# Behavior of Photoelectrons

• chef99
In summary, when low intensity light is shone on a metal, it does not release any photoelectrons. If the light is made brighter, the number of photoelectrons emitted will increase. However, if the frequency of the light is gradually increased, then photoelectrons will be emitted.f

## Homework Statement

Use Max Planck’s quantum theory to explain the following behavior of photoelectrons.

a) Low-intensity light does not release any photoelectrons. What will happen if the light is made brighter? Explain your reasoning

b) Low-intensity light releases photoelectrons. What will happen if the light is made brighter? Explain your reasoning.

c) Low-intensity light does not release any photoelectrons. What will happen if the frequency of the light is gradually increased? Explain your reasoning.

2. Homework Equations

n/a

## The Attempt at a Solution

a)[/B]
For a metal to emit photoelectrons, the frequency of the light must be above the threshold frequency of the metal. Since this light doesn’t emit any photoelectrons, its frequency must be below the metal’s threshold frequency. Therefore, making the light brighter will still not produce any photoelectrons from the metal.

b)
Since this low-intensity light emits photoelectrons, its frequency is above the threshold frequency. If the brightness is increased, the intensity is also increased, meaning the number of photoelectrons emitted will increase.

c)
If the frequency is increased past the threshold frequency, then the light will begin to emit photoelectrons.

I feel I might be mixing something up here, as my answers to b and c seem very similar. I don't know if they are supposed to. Any help here would be great.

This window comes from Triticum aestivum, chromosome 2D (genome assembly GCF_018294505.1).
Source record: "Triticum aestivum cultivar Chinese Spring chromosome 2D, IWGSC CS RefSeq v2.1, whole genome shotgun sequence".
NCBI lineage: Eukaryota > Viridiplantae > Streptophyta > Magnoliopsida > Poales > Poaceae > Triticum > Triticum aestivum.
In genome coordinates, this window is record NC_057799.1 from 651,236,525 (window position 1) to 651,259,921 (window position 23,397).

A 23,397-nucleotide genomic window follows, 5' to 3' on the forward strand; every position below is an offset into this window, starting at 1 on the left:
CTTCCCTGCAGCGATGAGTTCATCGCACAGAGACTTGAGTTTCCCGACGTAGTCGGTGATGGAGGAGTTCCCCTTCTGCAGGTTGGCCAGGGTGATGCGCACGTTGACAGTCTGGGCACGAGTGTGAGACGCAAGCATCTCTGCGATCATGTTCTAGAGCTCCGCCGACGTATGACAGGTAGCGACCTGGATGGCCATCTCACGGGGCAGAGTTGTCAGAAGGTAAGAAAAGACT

b) Low-intensity light releases photoelectrons. What will happen if the light is made brighter? Explain your reasoning.
<snip>
Since this low-intensity light emits photoelectrons, its frequency is above the threshold frequency. If the brightness is increased, the intensity is also increased, meaning the number of photoelectrons emitted will increase.

Are you thinking that making the light brighter means increasing the number of photons or the energy of the photons?

Are you thinking that making the light brighter means increasing the number of photons or the energy of the photons?

Yes, but that is what I am confused about. Initially, I thought the brightness doesn't have an effect on frequency, which I know does have an effect on the energy of photons. Everything I have been able to find has said that increasing the brightness means increasing the intensity, which I believe would also increase the number of photons emitted. However, this is just what I've been able to research, as I initially didn't know the answer.
From what I understand, increasing frequency increasing the energy of the photons, and increasing the intensity increases the number of photons. Is that correct?

I think the textbook question is a little ambiguous, but I might be overlooking a convention I have not noticed before.

The text I usually work from discusses this in the context of Einstein's experiments, and that description specifies that he increased the intensity at a constant frequency. Unless your text's discussion indicates otherwise, the way the question is structured leaves me confident the intent is that the light is made brighter while keeping the frequency constant.

I think the textbook question is a little ambiguous, but I might be overlooking a convention I have not noticed before.

The text I usually work from discusses this in the context of Einstein's experiments, and that description specifies that he increased the intensity at a constant frequency. Unless your text's discussion indicates otherwise, the way the question is structured leaves me confident the intent is that the light is made brighter while keeping the frequency constant.